Forklift Battery Q&A


Electric forklifts are quickly taking over a large market share. Warehouses and other indoor environments benefit from reduced air quality concerns, less noise, and ease of use. However, I often find that the batteries and electric motors are completely overlooked. Recently I found a forklift that was 36 litres low on electrolyte! The customer was unaware that the battery required service. Here’s another funny story about battery service gone off the rails:  Battery Service Failure!

Since this seems to be a systemic problem, I contacted Adam Booke, owner of Booke Battery Solutions, and asked him some common customer questions.

1: Give us an overview of who you are and what your company does.  

I started Booke Battery Solutions in 2014 after several years of working for someone else in the same field. I wanted a chance to take on what I knew and what I am passionate about. BBS sells and services many types of batteries and chargers from UPS system batteries to Industrial steel cased forklift batteries and chargers.

2. What is the most common mistake you see industrial battery owners doing?

Underestimating the importance of proper maintenance with their batteries and chargers. I have seen countless times where poor watering, or even cut cables over time can cut a battery’s life in half or worse. With a simple service call by a trained technician and a bit more knowledge of what was going on and should be done, the lifespan of the battery could be drastically increased saving thousands of dollars.

 3. What is the most common thing you see equipment technicians overlooking?

Many times I see technicians overlooking all possibilities. When a customer has problems with runtime of a forklift most have the gut reaction to blame the battery. The battery is only part of the system. The battery, charger, and lift make a complete circuit. If any one part of that is not right, problems occur. Many battery problems are due to charger malfunctions, many charger problems are due to battery problems, and many battery/charger problems can be lift problems. It’s very important to consider all of the facts when troubleshooting issues.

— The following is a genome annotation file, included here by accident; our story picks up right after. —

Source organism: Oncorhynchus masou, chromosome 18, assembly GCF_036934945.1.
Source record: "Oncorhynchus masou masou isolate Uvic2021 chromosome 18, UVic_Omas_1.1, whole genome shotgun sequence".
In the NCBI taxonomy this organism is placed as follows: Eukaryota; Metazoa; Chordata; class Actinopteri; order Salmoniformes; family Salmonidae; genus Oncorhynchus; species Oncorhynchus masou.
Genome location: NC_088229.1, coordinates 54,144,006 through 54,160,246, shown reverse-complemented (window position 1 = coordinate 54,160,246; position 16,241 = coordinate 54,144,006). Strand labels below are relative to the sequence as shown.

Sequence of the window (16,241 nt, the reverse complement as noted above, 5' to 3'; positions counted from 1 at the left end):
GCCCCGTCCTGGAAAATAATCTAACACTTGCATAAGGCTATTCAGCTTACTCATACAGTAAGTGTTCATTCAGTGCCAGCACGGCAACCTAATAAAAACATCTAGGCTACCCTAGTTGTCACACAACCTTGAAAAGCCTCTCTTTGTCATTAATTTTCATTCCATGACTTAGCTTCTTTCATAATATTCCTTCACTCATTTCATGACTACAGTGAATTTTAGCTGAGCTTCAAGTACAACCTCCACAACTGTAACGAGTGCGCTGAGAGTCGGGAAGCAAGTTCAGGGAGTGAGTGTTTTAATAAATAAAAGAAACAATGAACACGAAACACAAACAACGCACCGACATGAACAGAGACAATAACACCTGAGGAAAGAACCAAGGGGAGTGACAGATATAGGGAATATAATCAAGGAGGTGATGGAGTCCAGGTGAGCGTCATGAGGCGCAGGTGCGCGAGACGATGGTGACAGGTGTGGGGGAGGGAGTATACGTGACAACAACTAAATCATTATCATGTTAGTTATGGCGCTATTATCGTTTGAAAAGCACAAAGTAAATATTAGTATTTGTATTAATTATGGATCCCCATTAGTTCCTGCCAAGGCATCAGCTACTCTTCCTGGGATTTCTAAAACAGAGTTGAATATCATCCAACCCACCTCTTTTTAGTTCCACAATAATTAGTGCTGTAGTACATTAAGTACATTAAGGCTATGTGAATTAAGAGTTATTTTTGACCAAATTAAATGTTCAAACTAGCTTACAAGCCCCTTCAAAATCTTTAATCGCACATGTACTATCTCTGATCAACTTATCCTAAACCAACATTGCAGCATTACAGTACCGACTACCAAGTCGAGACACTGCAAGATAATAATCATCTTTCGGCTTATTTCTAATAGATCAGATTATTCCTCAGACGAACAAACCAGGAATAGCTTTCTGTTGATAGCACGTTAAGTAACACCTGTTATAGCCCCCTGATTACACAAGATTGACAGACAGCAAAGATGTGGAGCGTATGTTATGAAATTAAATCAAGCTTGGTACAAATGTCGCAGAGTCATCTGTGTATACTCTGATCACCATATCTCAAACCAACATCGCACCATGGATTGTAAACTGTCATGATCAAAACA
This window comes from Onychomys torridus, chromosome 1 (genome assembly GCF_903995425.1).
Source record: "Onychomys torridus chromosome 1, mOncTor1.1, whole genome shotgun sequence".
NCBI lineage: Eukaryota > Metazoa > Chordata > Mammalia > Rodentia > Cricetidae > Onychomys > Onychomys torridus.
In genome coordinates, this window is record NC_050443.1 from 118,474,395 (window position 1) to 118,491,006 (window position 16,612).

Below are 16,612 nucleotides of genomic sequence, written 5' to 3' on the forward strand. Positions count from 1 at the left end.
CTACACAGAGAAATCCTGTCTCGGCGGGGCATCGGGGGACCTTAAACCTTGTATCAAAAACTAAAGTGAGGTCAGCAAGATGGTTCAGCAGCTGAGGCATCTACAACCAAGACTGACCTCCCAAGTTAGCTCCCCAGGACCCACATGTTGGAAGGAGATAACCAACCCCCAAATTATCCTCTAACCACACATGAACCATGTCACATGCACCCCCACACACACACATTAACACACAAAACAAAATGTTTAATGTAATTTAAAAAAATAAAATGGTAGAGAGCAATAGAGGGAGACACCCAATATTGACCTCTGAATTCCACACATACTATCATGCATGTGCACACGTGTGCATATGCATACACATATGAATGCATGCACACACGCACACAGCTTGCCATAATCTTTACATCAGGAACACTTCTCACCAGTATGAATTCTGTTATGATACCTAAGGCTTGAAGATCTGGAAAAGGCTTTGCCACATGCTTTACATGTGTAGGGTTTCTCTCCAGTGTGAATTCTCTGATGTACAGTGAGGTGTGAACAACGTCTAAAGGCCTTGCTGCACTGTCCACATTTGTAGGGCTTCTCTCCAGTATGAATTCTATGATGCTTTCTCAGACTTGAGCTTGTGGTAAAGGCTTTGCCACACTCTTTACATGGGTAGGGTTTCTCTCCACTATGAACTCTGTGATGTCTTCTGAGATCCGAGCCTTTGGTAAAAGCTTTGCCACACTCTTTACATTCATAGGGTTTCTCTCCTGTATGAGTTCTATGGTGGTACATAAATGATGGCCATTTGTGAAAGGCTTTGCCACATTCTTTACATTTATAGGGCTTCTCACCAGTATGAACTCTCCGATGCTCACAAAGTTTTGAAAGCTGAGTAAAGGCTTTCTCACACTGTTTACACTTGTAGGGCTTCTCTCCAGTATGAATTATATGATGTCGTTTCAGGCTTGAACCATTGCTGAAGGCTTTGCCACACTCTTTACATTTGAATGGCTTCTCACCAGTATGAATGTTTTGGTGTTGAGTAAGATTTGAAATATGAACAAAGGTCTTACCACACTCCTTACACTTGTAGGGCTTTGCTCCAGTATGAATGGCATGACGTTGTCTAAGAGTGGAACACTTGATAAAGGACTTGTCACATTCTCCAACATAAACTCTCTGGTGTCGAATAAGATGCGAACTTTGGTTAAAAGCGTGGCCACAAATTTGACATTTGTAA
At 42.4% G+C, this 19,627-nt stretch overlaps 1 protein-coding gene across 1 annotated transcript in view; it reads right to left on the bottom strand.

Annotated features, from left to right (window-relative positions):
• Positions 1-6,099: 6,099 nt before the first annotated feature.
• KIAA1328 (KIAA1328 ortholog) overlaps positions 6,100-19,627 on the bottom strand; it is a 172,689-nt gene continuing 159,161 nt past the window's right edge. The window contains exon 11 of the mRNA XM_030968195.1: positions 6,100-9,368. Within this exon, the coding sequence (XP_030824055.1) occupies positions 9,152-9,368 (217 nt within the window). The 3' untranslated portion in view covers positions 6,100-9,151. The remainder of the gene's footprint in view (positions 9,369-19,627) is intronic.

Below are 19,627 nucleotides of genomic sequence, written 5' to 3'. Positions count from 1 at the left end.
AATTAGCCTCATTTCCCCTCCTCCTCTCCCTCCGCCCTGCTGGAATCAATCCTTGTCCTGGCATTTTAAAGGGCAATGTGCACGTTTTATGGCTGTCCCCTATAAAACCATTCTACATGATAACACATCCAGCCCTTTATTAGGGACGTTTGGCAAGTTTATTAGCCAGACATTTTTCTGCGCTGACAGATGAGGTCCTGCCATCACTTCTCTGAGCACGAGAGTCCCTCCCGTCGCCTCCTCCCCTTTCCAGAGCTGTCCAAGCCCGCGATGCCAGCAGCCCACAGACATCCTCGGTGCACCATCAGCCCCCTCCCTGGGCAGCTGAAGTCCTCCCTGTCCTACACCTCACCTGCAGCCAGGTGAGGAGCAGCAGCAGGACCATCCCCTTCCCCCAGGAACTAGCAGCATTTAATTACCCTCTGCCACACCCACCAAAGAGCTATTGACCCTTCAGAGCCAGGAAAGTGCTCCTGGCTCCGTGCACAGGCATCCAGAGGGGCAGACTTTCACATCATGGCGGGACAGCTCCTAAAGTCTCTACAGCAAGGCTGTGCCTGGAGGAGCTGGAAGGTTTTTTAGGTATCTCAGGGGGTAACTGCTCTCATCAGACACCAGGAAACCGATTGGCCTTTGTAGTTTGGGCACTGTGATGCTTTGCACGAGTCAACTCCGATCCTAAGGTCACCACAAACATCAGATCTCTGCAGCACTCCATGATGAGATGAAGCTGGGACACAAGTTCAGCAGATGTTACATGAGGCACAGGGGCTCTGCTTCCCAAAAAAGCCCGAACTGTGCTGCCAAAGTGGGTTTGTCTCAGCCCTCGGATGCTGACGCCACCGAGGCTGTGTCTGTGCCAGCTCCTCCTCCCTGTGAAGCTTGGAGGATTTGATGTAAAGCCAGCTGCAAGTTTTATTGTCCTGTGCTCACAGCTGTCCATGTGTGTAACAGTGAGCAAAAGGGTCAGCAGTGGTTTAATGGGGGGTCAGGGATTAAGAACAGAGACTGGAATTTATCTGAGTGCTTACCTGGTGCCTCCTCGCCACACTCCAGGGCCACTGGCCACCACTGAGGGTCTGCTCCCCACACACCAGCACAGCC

4. Charging….to fill first or fill after?

Under normal conditions you should always fill after the battery has been charged. The electrolytes are driven out of the plates within a cell when charging and will cause expansion. If watered before it can cause a spill. There are times when a battery has been sitting dry for long period of time that water must be added first in order to take a charge. That is rare and should really only be done in a battery shop where it can be observed while charging.  

 5. What is the realistic lifespan of a properly maintained industrial battery?

Most manufacturers will have a 5 year warranty. A battery really only has 4 main needs to live a long life: discharged to proper level, charged back up to 100%, time to cool down before use, and a proper watering schedule. If all those can be achieved regularly and it is a good strong product to start, then I have seen batteries last 5-10 years. The oldest battery I have ever seen still in operation was 16 years old, which obviously is very rare. If any one of those 4 items are missed frequently less than 5 years is very likely. Just like automobiles it all comes down to proper care and maintenance.

 6. What should customers know about the newer “charge on demand” type batteries?

They work very well in the right circumstances. I’ve found that with opportunity charging since the battery does not get changed out that watering of the battery can be the first thing neglected. A watering system really should be in place to help prevent under watering. It would not be ideal to start opportunity charging on a battery that is older or shows signs of problems. Since there is more current flow from the charger defects in the battery can show themselves very quickly.